31 Knights of Halloween: "Aliens"

Viewing Ridley Scott's Aliens through a psychiatrist's lens.

Posted Oct 30, 2018

Synopsis

As homage to the Mischief (Devil’s) Night classic, The War of the Worlds, tonight we review the alien invasion movie, Aliens (1986). The film begins as a continuation of the first Alien movie (1979), where Ripley has been in cryogenic sleep in a shuttle from the cargo ship Nostromo. A salvage vessel intercepts her escape pod, and she is found to be alive following the battle between the crew of the Nostromo and a hostile alien species. Ripley’s ordeal is not believed, and she is thought to be mentally unstable, especially because she has been in cryogenic sleep for over 50 years. She comes to learn that the planetoid on which she fought the aliens has been inhabited by “terraformers” who are trying to make the planet habitable. However, communication with the crew is lost, and the film follows Ripley and her new crew as they go to find out what happened. 

How the Film Relates to Psychiatry

There are deep psychiatric influences in the film, most obviously posttraumatic stress disorder (PTSD). The diagnosis of PTSD requires that the person be exposed to a stressor, re-experience the traumatic event (nightmares, flashbacks), persistently try to avoid trauma-related stimuli which can cause distress, negative alterations in mood and cognition (memory loss, fear, guilt), and alterations in arousal and reactivity (hypervigilance, irritability) for a duration of more than one month. Ripley certainly reaches criteria for PTSD as she experiences nightmares, is hypervigilant, and becomes more secluded from her rescuers. This is understandable as she has faced a tremendous, life-threatening stress, and has lived to tell about her ordeal.  

Having to face the task of going back to fight the aliens, these emotions have the potential to consume her. A diagnosis of PTSD is made when the symptoms cause clinically significant distress or impairment in social, occupational, or other important areas of functioning. Since Ripley doesn’t manifest functional impairment, instead using her fear as motivation to lead the fight, she is not likely to be diagnosed as having PTSD.  Her “running towards her fear” instead of avoiding it is likely due to counterphobic attitude (Otto Fenichel).  Ironically, the attraction of horror movies in general has been theorized lie in a counterphobic attitude.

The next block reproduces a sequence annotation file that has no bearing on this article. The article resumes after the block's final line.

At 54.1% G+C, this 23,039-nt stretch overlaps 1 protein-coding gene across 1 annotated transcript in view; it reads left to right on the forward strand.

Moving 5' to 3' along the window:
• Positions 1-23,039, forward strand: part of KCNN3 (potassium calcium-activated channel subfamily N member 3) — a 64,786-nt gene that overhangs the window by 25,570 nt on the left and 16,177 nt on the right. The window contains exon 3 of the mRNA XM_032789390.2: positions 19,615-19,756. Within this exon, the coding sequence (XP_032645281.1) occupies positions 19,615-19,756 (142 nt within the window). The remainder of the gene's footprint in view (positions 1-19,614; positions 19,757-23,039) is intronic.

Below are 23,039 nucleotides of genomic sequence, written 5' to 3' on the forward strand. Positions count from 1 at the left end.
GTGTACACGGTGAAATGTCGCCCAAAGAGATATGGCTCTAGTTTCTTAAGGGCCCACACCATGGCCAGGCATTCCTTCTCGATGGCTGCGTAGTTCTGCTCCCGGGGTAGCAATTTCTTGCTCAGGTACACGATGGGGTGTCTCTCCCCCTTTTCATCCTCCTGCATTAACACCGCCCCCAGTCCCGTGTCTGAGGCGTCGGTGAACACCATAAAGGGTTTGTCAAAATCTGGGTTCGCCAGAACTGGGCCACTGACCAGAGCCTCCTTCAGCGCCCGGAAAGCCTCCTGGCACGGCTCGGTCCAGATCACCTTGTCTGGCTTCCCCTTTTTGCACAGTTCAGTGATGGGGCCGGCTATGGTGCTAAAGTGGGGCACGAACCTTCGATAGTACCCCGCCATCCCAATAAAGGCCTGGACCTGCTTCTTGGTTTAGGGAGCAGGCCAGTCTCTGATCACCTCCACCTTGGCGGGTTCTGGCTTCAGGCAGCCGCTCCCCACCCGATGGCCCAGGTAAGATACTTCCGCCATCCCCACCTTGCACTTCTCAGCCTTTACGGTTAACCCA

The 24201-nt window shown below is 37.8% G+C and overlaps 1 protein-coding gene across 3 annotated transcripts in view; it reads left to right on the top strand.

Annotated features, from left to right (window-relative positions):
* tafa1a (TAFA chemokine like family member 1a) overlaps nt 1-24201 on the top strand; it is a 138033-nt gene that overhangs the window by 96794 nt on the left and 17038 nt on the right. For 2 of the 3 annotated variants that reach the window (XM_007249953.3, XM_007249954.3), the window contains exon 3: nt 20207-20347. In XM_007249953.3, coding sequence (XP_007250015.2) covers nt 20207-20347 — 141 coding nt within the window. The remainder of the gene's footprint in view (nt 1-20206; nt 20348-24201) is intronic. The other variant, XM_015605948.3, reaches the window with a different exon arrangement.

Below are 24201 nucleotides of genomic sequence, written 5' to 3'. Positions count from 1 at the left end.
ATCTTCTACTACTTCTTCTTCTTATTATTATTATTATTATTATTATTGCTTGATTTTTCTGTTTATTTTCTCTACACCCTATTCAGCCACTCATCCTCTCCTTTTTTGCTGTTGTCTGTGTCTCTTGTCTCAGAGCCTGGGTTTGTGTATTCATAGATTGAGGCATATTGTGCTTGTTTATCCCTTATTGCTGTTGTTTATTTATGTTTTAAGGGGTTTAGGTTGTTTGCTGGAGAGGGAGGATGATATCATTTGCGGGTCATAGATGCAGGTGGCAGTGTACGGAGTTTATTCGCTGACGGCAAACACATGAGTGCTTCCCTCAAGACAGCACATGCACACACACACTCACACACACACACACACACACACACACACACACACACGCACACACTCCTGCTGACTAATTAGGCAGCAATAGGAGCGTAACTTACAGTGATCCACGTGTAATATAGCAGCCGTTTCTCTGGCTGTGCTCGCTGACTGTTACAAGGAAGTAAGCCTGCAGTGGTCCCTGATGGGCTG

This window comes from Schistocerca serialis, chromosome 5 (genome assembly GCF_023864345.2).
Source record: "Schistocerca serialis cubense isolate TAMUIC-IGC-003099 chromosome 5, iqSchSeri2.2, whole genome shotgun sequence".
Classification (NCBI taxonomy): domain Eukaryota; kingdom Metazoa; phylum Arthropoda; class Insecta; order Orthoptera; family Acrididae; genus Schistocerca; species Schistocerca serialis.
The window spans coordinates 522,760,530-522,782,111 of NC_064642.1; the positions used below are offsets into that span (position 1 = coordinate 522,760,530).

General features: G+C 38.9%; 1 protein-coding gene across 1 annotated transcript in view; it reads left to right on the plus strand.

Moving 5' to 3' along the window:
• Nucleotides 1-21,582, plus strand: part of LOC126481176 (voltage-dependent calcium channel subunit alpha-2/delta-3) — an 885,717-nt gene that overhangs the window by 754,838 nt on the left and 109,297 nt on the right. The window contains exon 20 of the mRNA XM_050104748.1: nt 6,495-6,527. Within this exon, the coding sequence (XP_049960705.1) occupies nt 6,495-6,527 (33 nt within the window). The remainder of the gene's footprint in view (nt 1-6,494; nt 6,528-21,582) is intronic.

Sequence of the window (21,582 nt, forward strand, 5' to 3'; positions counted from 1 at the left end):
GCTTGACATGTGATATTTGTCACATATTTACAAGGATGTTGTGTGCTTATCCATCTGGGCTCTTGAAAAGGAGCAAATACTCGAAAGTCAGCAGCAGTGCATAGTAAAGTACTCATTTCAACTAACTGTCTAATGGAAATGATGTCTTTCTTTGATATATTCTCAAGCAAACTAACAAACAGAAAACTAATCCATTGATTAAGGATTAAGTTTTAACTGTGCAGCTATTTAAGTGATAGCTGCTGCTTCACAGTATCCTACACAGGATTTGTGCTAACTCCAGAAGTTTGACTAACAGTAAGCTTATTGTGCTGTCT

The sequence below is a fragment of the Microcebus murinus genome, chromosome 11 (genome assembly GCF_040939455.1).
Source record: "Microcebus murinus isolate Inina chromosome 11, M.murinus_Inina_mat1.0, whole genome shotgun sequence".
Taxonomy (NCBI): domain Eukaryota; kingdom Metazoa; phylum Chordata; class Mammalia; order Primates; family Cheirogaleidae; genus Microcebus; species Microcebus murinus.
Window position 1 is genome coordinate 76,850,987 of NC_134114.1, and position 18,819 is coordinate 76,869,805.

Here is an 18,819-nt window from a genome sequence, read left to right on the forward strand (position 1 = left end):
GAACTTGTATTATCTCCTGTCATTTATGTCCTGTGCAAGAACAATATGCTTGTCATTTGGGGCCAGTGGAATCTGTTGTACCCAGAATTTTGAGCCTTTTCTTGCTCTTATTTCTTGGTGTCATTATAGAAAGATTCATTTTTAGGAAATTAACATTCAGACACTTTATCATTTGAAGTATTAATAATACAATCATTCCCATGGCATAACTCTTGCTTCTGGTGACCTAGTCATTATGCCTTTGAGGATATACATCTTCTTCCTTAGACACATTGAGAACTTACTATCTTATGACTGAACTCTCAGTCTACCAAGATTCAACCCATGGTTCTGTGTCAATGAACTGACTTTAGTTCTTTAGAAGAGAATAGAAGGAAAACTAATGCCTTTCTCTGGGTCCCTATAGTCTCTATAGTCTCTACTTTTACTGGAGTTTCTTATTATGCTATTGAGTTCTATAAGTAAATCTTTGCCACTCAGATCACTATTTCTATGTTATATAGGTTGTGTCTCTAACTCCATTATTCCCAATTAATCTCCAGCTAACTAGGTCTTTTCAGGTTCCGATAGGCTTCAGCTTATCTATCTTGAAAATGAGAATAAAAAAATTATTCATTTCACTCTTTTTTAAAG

Another aspect of psychiatry that is exemplified in the film is the stigma toward mental health.  When Ripley is rescued and explains what has happened to her, she is immediately thought to be “crazy.” While her story is hard to believe, she is a reputable woman with no external incentive to provide factitious information. However, the potential to expose the risks of future space expeditions could significantly impact the income of The Company. Ripley consequently faces an uphill battle to recover from the stress of her previous battle with the aliens. She requires unconditional positive regard, underscoring the importance of social support in protecting against the perpetuation of symptoms. Aliens then is a subversive commentary on our culture’s treatment of the mentally ill, and the dearth of resources that support mental health and wellness.